Daughter, Seufer remember Williamstown councilman
Say Parker, who lost battle with COVID-19, leaves a lasting impact
WILLIAMSTOWN — Williamstown City Councilmember Jim Parker, 52, passed away late Tuesday night from complications due to COVID-19 at The Ohio State University Wexner Medical Center in Columbus, Ohio, according to his daughter Jessica Huffman.
“He was on life support and the medical team really did everything they could,” Huffman said Wednesday.
According to Huffman, earlier this fall Parker had noticed a low-grade fever while at a work site for his job. Parker was the Regional Manager for Smith Concrete Company, which has a plant in Belpre.
Parker then went into quarantine until he was safely released by the health department and feeling better, according to Huffman.
“He and my mother took all the necessary precautions,” Huffman said.
However, in late October, Parker fell ill again and was admitted to Marietta Memorial Hospital, where he was placed on a ventilator within 24 hours, according to Huffman.
“The hard thing about COVID is there’s so many symptoms and it’s hard to know if you are sick with that or something else,” Huffman said.
Soon thereafter, Parker was life-flighted to Columbus at his family’s request, where he remained until he passed away on Dec. 1.
“He talked about how scared he was when he found out he had COVID,” Huffman said. “He was scared for his family and coworkers and the idea he could have potentially spread it … he was always very adamant about following protocol such as wearing masks and following the guidelines.”
Parker’s wife of nearly 20 years, Lori Parker, had also tested positive for COVID-19, but was discharged from Marietta Memorial Hospital and was able to travel to be with her husband in his final moments, according to Huffman.
“Their 20th wedding anniversary was actually in about two weeks,” Huffman said. “It is so sad they will miss that milestone.”
Councilmember Martin Seufer, who says he became really good friends with Parker while they served together on Williamstown City Council, offered his sympathy.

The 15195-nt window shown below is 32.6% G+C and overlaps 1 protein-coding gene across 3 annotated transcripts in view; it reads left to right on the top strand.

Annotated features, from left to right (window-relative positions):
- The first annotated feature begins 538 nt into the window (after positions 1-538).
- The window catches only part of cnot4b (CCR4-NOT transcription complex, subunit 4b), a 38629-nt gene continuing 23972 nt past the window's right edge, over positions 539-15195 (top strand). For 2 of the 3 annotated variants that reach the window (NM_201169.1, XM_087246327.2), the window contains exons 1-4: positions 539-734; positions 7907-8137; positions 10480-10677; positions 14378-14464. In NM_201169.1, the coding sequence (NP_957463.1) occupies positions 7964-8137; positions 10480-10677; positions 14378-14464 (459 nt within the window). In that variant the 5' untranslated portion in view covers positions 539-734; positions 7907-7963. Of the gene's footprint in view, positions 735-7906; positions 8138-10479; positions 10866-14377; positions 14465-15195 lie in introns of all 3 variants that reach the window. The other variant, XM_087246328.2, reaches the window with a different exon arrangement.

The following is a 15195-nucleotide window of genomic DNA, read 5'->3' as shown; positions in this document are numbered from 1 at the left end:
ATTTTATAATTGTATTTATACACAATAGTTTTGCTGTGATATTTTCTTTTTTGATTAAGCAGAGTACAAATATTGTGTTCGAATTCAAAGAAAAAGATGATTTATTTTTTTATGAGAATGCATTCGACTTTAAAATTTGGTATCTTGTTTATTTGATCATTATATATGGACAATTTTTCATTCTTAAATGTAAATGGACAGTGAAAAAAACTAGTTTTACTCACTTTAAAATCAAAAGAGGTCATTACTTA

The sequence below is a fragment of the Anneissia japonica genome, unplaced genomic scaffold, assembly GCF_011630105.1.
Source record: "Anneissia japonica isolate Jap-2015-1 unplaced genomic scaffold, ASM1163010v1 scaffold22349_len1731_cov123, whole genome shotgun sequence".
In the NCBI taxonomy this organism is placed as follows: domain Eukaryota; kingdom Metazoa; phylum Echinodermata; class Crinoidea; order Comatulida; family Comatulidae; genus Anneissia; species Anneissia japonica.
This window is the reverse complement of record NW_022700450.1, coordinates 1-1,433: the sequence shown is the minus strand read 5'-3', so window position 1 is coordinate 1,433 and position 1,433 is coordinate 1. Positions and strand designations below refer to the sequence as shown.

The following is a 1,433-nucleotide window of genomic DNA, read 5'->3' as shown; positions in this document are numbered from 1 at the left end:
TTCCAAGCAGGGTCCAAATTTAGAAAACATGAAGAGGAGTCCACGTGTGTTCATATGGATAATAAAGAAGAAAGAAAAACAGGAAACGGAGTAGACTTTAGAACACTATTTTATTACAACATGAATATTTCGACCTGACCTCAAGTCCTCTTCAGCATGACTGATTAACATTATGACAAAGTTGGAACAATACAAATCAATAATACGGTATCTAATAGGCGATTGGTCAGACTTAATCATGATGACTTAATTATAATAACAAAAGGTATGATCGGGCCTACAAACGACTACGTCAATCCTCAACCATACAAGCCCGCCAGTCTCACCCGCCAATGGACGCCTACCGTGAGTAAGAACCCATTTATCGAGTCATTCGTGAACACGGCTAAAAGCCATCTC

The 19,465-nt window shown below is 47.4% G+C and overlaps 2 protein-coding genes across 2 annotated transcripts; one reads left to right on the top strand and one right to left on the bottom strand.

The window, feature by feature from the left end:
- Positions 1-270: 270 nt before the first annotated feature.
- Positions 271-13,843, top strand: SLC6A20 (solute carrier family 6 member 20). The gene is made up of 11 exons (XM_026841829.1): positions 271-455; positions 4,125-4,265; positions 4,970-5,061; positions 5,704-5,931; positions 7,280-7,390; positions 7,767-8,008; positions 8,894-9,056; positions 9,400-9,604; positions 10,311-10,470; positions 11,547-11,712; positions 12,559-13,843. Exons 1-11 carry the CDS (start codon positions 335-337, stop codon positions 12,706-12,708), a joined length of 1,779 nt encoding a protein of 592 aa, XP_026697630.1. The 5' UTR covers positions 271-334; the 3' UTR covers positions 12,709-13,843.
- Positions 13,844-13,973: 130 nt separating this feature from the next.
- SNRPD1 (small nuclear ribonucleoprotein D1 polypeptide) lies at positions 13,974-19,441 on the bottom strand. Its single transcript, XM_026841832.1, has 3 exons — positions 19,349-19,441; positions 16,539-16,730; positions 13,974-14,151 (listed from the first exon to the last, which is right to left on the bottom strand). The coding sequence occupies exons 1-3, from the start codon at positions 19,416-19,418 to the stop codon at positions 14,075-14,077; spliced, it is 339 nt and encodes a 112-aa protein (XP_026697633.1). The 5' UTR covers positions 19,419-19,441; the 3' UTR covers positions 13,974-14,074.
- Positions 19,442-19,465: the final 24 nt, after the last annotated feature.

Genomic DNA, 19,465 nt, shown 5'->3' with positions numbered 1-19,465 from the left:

“I think the two biggest attributes about Jim were that you knew he loved his family and he liked to laugh,” Seufer said. “He was a guy you couldn’t help but like, and he really cared about the city … an all-around good guy and a devastating blow to Williamstown.”
According to Williamstown City Code article 121, council will need to appoint a new council member to fulfill the remainder of Parker’s term, which is roughly one and half years, according to documentation and Seufer.
It was Huffman and the rest of her family who encouraged Parker to run for Williamstown City Council after they realized it would be a good outlet for his nature of service.
“He was the kind of person to give the shirt off of his back, and he went out of the way to help people,” Huffman said. “I don’t think he really truly realized his impact.”
Parker was also incredibly passionate about the Williamstown Food Pantry, according to Huffman, and the family will likely decide to request donations in lieu of flowers.
“My family wants to be open about this experience because it is real,” Huffman said. “I think we all need to do our part to keep the community safe.”
In one of his last communications with his family before being placed on life support, Parker sent an email that Huffman was willing to share.
“I have learned there is nothing more important than taking care of your fellow human beings,” Parker said on October 22.
Jenna Pierson can be reached at email@example.com